The investigation had started with Darren Debono as a point of departure, confirmed the inspector. The court asked what the prosecution’s Maltese case was based on. “It is based on the case that he is being prosecuted in Italy for fuel smuggling.”

But asked whether he had investigated the fuel smuggling angle, the inspector said he had not. The Maltese investigation had focused on certain transactions between Debono’s companies, he said. Neither had the police spoken to the issuers of the invoices deemed suspicious, he confirmed, pointing out that all this had happened he had been involved in the investigation.

“How come they are being charged with laundering the proceeds of criminal activity, which you are saying is fuel smuggling, but fuel smuggling is, till now, just a hypothesis?” Magistrate Frendo Dimech asked, “I’m not even seeing circumstantial evidence so far.”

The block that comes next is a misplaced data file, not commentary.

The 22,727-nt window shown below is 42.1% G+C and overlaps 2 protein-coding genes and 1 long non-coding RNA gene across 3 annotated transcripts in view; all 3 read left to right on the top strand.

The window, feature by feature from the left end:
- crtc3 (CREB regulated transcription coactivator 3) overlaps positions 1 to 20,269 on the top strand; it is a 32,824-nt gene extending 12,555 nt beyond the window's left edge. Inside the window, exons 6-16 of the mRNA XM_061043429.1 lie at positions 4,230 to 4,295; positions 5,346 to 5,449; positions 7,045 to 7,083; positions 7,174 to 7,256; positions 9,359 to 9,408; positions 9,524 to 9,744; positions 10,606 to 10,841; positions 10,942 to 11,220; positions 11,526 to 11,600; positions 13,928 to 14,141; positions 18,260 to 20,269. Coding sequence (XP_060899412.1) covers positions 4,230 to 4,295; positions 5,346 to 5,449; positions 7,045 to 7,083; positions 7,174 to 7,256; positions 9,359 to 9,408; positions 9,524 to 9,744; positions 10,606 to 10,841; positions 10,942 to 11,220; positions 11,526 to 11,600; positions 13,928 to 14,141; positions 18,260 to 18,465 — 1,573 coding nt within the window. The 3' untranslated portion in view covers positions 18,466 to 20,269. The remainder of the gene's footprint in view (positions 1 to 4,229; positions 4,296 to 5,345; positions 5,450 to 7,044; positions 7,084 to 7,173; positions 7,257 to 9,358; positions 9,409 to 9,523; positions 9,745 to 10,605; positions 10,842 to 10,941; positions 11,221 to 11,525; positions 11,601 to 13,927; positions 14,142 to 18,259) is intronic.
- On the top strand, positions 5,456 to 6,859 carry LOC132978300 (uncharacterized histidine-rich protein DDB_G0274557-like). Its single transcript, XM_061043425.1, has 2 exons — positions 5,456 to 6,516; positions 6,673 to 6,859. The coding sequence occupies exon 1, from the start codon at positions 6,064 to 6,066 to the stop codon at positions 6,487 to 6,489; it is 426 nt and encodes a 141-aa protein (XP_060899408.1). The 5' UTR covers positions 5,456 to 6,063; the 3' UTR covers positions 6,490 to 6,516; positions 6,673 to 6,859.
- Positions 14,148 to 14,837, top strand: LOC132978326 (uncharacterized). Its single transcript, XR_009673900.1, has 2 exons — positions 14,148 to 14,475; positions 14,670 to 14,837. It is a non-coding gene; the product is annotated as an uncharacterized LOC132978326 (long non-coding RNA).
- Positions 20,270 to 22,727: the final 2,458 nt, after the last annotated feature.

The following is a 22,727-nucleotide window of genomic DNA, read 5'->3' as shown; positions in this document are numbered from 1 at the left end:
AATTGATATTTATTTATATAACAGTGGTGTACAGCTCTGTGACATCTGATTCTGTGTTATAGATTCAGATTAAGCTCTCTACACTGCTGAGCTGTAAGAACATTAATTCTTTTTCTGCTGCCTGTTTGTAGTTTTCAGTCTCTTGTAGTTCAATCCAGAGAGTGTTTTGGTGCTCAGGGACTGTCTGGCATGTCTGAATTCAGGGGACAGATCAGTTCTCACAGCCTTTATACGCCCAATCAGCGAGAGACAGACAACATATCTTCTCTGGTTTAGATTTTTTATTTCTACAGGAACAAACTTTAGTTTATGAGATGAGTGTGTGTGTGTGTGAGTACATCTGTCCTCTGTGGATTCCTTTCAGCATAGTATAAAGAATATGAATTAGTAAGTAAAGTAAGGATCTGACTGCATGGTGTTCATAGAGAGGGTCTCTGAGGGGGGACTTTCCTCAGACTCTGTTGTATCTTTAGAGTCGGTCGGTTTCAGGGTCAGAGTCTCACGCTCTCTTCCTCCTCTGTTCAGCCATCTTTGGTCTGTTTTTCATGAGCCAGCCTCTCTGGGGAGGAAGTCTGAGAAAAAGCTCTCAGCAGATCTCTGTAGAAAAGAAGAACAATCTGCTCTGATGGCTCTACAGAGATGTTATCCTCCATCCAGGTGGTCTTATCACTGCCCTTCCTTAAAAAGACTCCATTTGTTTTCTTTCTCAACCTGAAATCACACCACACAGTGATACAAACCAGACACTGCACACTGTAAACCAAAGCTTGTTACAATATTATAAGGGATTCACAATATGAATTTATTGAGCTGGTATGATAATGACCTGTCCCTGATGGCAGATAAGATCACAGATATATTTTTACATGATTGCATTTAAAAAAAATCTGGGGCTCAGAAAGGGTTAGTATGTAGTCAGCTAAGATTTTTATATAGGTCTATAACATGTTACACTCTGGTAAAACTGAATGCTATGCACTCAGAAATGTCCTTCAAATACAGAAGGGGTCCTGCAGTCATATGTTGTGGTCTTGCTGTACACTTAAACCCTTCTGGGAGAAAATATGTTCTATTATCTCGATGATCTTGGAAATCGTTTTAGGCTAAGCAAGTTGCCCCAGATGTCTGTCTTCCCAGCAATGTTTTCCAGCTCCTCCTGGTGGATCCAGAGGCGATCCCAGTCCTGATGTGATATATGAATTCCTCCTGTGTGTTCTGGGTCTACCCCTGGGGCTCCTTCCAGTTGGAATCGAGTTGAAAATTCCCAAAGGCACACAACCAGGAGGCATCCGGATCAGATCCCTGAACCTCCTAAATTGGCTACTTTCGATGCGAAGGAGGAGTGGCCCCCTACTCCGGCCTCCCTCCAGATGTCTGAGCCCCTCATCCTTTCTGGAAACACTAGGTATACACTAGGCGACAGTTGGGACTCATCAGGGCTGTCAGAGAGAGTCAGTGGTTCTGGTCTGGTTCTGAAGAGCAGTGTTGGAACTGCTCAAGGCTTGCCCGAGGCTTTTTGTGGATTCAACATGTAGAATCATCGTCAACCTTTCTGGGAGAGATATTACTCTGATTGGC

“The investigation started with the alleged fuel smuggling in Italy,” explained the inspector.

At this point, the defence was granted permission to approach the bench, together with the prosecution, to discuss commercially sensitive information.

A few minutes later, with everyone back in their places in the courtroom, Filletti asked the inspector whether the police had investigated the allegations of the involvement of fuel smuggling in Italy. “We have not.” replied the inspector.

Before adjourning the case to a later date, the court asked the prosecution what evidence was yet to be exhibited.

Prosecutor Antoine Agius Bonnici from the Office of the Attorney General informed the court that some of the documents seized during the accused’s arrest had not been analysed yet and had, consequently, not yet been exhibited. 

The court admonished the prosecution for this shortcoming, telling them that documents should have been reviewed before people were prosecuted and not afterwards. Agius Bonnici explained that the only alternative was that the prosecution exhibits all the documentation indiscriminately, risking flooding the court file with documents that could be irrelevant.

The magistrate dictated a note, which was also to be communicated to the Attorney General, giving the prosecution six weeks to present these documents.

The case continues in May.